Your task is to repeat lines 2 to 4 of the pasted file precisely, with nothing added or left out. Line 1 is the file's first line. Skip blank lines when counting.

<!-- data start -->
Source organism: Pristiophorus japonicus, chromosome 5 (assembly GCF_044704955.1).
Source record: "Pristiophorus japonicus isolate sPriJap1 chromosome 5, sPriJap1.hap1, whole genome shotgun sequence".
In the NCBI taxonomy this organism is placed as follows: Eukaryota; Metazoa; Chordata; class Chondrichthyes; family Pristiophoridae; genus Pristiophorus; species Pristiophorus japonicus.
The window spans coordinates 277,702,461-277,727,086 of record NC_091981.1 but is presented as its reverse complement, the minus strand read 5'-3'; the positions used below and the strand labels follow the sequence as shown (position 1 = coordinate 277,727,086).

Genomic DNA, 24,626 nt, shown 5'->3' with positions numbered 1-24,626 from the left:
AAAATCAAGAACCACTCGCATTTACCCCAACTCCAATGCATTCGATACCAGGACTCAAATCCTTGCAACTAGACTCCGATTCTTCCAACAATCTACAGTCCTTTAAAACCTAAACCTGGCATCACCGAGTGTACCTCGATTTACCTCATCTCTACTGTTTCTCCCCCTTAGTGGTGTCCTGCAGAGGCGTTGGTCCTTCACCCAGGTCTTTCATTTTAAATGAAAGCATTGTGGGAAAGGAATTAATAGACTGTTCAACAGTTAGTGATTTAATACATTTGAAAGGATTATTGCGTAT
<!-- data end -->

Source record: "Pristiophorus japonicus isolate sPriJap1 chromosome 5, sPriJap1.hap1, whole genome shotgun sequence".
In the NCBI taxonomy this organism is placed as follows: Eukaryota; Metazoa; Chordata; class Chondrichthyes; family Pristiophoridae; genus Pristiophorus; species Pristiophorus japonicus.
The window spans coordinates 277,702,461-277,727,086 of record NC_091981.1 but is presented as its reverse complement, the minus strand read 5'-3'; the positions used below and the strand labels follow the sequence as shown (position 1 = coordinate 277,727,086).